I'm on a roll. I've just finished my 4th quilt!!! I've actually had the fabric for AGES, but couldn't motivate myself to make it into a quilt. There's no piecing involved, as it's a panel and I think that's actually why I had trouble getting started. Is it real quilting if half the work is not there???
To get myself motivated, I had to try something new. I've done plenty of embroidery and hand stitching in the past, but never hand quilting. I skimmed through the following:
- How to Hand Quilt - Tips for Success
- Learn How to Hand Quilt
- Perfect Your Hand-Quilting Stitch
- Hand Quilting
- How to Hand Quilt
Using Gutermann Quilting Cotton, I hand stitched around of the objects in the centre of the panel. I'd had the Gutermann Quilting Cotton for ages, but had never used it, as it's only meant for hand stitching, not to go in a sewing machine.
The main thing I focussed on, was getting the stitches even. They're not too bad on the front, but the back is another story. I used a smallish needle, but not as small as recommended. Next time I'll go even smaller. Maybe I'll try an embroidery hoop next time, too, however for this quilt I didn't. Everything I read suggested using thimbles as well. I've never mastered sewing with a thimble, but maybe it's time to try again.
I also learnt how to make the knot at the end of the thread sit in the middle of the quilt sandwich, so it couldn't be seen. I'm keen to see how the knots, both starting and ending, hold up to the wear and tear of a child.
I cheated for the binding, using the backing fabric, bringing it to the front and hand stitching. I know lots of people hand stitch their proper binding to the back, after machine stitching to the front, so I thought this quilt was a good time to see how hand stitched binding looked, even if it was on the front, instead of the back. It certainly takes longer than machine stitching, but does give a nice finish. Again, time will tell whether the stitching is suitable for a child's quilt.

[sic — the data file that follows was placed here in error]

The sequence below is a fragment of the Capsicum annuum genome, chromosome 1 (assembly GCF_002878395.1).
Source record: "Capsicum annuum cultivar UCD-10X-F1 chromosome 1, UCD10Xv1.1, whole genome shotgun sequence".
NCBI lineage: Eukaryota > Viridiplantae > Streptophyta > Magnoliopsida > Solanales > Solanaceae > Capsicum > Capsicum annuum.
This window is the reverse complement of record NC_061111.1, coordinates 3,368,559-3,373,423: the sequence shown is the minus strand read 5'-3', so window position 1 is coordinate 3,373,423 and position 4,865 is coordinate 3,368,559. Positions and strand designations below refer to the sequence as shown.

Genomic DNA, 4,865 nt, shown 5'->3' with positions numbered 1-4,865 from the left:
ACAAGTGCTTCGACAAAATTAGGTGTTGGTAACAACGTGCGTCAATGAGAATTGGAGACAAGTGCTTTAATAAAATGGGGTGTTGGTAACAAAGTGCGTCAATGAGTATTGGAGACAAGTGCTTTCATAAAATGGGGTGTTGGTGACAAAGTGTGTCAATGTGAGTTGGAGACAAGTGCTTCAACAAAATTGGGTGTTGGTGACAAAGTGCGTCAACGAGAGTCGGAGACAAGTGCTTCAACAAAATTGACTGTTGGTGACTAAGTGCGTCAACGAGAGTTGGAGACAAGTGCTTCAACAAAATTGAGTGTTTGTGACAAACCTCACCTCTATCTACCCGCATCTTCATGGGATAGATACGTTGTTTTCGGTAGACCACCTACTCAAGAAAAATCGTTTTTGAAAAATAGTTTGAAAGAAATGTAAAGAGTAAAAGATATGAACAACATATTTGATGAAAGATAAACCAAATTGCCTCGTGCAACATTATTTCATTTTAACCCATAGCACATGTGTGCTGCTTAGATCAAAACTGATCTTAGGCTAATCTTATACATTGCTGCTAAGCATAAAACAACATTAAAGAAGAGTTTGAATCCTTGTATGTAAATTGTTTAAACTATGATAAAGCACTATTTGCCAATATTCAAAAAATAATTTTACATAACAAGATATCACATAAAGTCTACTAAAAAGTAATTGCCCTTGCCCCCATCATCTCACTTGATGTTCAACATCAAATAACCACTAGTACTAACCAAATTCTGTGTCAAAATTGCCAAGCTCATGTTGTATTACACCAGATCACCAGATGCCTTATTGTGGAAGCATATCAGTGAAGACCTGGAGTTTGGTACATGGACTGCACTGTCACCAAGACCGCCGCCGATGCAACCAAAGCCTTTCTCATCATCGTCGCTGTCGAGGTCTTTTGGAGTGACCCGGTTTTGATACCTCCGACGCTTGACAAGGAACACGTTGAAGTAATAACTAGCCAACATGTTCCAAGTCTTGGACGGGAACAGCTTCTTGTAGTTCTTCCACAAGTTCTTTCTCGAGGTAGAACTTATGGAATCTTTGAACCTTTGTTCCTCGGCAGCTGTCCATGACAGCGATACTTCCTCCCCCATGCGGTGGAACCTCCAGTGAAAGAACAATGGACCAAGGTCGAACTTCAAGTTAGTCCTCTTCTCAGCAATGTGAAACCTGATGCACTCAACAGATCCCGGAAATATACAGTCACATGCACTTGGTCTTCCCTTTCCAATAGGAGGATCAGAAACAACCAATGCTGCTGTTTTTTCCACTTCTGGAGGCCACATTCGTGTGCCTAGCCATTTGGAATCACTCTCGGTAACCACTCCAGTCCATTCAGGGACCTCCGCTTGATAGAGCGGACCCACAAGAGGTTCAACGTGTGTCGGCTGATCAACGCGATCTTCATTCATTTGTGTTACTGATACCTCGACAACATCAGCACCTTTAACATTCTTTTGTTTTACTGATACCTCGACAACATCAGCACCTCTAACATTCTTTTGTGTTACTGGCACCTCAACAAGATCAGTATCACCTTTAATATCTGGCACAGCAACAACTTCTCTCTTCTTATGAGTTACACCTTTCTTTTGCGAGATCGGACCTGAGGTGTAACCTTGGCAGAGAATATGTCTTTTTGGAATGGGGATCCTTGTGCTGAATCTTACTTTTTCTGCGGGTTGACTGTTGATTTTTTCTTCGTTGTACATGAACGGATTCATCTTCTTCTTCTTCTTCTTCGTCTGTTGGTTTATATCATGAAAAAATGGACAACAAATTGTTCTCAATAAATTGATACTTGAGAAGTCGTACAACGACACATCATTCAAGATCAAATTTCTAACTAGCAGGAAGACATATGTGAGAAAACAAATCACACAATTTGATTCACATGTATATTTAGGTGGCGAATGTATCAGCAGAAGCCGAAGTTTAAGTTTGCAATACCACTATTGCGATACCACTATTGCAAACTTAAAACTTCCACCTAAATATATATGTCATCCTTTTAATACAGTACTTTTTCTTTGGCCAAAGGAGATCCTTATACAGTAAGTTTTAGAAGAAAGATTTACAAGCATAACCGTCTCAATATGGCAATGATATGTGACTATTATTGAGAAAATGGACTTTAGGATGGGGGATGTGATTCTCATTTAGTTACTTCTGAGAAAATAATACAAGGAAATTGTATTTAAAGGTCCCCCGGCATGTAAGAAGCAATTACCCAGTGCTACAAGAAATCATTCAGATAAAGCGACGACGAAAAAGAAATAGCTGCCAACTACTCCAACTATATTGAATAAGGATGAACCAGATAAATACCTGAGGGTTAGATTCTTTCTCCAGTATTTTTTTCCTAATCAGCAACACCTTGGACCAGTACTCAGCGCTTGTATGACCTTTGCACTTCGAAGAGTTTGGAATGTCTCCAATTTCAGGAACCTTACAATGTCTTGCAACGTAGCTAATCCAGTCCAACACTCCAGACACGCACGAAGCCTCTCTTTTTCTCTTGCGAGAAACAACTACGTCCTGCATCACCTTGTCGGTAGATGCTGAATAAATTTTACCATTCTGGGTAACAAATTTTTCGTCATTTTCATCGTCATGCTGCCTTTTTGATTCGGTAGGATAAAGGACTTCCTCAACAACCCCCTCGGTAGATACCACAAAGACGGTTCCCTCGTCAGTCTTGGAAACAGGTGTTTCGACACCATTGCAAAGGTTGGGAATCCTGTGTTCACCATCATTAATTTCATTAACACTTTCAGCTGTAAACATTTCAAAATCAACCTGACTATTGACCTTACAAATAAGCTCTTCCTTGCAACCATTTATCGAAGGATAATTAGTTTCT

Ah, the basting... the big downfall of this quilt. Although it's the 4th quilt I've finished, it was the 2nd quilt I ever basted. I certainly think I've improved my basting skills since then. And if you want to hide imperfect basting and hence lots of puckering, use a patterned fabric for the backing instead of a solid colour.
I know lots of quilters spray baste their quilts, but I don't have any hard floors, not to mention I make a terrible mess with glue at the best of times. I think my preferred method will always be pin / basting, but I'm curious, how do you get on if you baste and only have carpets for floor covering?
As you can probably see, the outside of the quilt is machine done, in a light pink Gutermann thread (not the same hand quilting cotton).
An example of my uneven stitching at the back. If I was hand quilting a cushion, I'd be happy with this, as it wouldn't show, but on a quilt, I'll have to lift my game.
I was lucky enough to have a matching fabric in my stash, left over from the Mary Go Round Dress and the Katie J. Jumper and so was able to make a matching pillowcase.
This is the first time I've been able to do a semi decent photo of a rolled quilt... LOL!!! It needs a more scenic background, though.
Although I wasn't at all keen on starting this project, I'm actually very pleased with the result. And, most importantly, Little Miss loves her fairy quilt. I forgot to take measurements, but it's roughly the same size as the Peter Rabbit quilt. It's light enough and small enough to be carried where it's needed... perfect for snuggling under while watching TV.